Vehement Dissent From Supreme Court’s Liberal Wing Laments Vast Expansion of Presidential Power


The Supreme Court’s three Democratic appointees railed in dissent against the conservative majority’s ruling that former President Donald J. Trump has some immunity for his official actions, declaring that their colleagues had made the president into “a king above the law.”

Writing that the majority was “deeply wrong,” Justice Sonia Sotomayor added that beyond its consequences for the bid to prosecute Mr. Trump for his attempt to subvert the outcome of the 2020 election, it would have “stark” long-term consequences for the future of American democracy.

“The court effectively creates a law-free zone around the president, upsetting the status quo that has existed since the founding,” she wrote, in an opinion joined by the other two Democratic appointees, Justices Elena Kagan and Ketanji Brown Jackson.

Insulating the president of the United States — the most powerful person in the country and possibly the world, she noted — from criminal prosecution when he uses his official powers will allow him to freely use his official power to violate the law, exploit the trappings of his office for personal gain, or other “evil ends.”

“Orders the Navy’s Seal Team 6 to assassinate a political rival? Immune. Organizes a military coup to hold onto power? Immune. Takes a bribe in exchange for a pardon? Immune. Immune, immune, immune,” she wrote, adding: “Even if these nightmare scenarios never play out, and I pray they never do, the damage has been done. The relationship between the president and the people he serves has shifted irrevocably.”

Justice Sotomayor also wrote that how the majority had applied the new standard of immunity to official acts to Mr. Trump’s case specifically was “perhaps even more troubling.” Its analysis, she added, operated as a “one-way ratchet” — helping the defense but offering no help to the prosecution.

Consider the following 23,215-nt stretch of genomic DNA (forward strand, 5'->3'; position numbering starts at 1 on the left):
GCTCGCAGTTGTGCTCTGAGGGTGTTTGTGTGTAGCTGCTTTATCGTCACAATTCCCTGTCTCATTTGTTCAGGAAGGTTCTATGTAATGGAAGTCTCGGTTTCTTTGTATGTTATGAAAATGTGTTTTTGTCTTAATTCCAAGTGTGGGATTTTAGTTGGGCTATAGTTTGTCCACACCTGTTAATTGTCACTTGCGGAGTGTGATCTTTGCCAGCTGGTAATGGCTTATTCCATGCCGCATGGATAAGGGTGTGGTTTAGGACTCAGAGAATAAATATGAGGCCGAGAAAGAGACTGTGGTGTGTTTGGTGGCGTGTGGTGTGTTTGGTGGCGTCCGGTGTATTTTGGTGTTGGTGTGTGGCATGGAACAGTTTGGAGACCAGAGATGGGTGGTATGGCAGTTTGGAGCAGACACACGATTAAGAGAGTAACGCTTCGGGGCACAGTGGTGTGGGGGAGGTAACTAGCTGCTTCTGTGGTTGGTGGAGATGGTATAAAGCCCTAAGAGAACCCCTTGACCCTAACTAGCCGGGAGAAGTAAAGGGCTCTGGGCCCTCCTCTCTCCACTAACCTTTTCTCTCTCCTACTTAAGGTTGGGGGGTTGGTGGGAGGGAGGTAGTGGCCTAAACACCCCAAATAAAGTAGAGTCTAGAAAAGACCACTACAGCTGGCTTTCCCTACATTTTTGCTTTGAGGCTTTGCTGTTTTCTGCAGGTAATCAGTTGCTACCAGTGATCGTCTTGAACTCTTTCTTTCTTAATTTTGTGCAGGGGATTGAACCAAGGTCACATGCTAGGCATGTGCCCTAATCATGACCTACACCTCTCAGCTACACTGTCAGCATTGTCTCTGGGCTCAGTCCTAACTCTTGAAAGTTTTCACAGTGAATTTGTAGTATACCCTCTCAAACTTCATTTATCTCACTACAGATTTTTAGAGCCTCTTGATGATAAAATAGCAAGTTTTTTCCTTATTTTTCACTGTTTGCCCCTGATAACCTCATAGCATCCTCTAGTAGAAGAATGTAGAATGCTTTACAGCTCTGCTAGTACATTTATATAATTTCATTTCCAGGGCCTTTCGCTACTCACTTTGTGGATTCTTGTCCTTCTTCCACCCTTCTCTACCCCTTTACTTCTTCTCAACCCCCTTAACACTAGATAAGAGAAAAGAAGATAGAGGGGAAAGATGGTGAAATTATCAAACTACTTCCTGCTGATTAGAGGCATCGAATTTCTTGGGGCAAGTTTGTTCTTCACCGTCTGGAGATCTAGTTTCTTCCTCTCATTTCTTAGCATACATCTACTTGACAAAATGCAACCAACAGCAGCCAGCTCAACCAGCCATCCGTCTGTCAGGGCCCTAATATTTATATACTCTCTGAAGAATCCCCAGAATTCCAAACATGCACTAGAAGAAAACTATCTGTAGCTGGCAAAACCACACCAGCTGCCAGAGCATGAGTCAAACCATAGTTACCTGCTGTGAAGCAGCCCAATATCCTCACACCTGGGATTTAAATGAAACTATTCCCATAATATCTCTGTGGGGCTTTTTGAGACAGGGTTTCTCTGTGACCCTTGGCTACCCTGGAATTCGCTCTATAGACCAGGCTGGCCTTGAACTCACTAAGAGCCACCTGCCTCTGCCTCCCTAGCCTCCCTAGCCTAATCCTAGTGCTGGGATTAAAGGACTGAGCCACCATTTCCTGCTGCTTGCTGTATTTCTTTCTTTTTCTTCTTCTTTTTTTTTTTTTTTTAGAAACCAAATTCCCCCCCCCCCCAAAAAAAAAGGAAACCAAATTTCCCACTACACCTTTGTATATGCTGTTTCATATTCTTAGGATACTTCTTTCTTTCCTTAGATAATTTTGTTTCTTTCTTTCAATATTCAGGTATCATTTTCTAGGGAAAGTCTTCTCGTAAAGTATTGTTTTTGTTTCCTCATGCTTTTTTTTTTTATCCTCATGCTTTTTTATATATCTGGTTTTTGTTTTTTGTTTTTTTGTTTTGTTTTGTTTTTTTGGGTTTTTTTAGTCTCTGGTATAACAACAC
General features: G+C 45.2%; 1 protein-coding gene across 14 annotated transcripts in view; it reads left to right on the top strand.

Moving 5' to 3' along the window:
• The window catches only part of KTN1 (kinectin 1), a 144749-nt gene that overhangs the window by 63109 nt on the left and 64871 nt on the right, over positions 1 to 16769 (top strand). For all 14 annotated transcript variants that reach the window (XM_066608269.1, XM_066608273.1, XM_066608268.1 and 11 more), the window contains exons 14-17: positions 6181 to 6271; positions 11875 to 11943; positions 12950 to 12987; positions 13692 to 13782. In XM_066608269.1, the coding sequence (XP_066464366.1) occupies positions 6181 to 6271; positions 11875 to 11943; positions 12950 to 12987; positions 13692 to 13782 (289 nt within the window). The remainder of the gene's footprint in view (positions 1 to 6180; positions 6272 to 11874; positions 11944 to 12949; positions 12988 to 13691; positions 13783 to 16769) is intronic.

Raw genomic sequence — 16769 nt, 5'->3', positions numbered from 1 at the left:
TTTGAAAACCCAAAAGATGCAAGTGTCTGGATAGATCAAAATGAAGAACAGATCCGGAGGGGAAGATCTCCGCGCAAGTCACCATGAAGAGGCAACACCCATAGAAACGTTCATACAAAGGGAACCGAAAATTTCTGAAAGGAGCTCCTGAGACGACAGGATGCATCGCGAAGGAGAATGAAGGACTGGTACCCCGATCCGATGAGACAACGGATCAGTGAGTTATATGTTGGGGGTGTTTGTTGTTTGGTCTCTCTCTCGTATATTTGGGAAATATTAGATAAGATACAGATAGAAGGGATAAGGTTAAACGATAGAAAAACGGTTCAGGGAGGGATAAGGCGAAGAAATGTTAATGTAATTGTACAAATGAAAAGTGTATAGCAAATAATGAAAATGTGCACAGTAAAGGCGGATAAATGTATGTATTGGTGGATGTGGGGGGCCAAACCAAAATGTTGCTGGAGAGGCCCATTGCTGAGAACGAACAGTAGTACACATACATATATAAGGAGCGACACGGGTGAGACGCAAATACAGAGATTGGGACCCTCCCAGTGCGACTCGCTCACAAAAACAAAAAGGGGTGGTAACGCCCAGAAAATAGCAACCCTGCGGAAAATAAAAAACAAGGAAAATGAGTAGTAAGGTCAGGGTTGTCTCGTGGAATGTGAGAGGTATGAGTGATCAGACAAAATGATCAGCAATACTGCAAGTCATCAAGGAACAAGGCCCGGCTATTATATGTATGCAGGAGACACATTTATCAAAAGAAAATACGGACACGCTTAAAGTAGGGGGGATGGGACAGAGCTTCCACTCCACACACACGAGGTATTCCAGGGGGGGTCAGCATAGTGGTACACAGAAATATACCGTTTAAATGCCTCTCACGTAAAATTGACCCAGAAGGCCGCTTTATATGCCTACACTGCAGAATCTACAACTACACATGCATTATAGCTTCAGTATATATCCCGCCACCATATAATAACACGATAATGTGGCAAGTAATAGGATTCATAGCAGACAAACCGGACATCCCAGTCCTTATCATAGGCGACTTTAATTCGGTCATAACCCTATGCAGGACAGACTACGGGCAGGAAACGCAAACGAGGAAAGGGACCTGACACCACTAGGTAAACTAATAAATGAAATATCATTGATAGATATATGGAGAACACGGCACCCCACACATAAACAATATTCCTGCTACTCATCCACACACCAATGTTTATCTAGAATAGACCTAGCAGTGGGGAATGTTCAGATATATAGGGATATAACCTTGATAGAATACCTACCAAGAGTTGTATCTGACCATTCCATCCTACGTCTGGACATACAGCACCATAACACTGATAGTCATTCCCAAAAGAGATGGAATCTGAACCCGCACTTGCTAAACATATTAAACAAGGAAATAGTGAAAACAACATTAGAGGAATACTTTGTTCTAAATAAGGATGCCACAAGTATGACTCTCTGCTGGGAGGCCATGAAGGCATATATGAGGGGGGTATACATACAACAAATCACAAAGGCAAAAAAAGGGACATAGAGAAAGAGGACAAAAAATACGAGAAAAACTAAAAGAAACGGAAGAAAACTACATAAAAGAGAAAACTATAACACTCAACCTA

For example, she wrote, the majority declared that all of Mr. Trump’s actions involving Vice President Mike Pence and the Justice Department counted as official conduct but did not designate any actions in the indictment as falling into the non-“core” category of official conduct that it said could be prosecuted. Nor did it designate as clearly private actions any of several things that Mr. Trump’s team had conceded looked unofficial, like Mr. Trump’s interactions with a personal lawyer.

Justice Sotomayor railed in particular that the majority had declined to rule out immunity for Mr. Trump’s role in organizing fake slates of electors, pressuring states to subvert the legitimate election results, and exploiting the violence of the Jan. 6 riot to influence the certification proceedings.

“It is not conceivable that a prosecution for these alleged efforts to overturn a presidential election, whether labeled official or unofficial under the majority’s test,” would pose any danger of intrusion on the authority and functions of the executive branch, she wrote, adding that “the majority could have said as much,” but did not.

Sometimes justices conclude their dissents with a softening and polite qualifier, writing “Respectfully, I dissent.” Justice Sotomayor instead concluded this one harshly: “With fear for our democracy, I dissent.”



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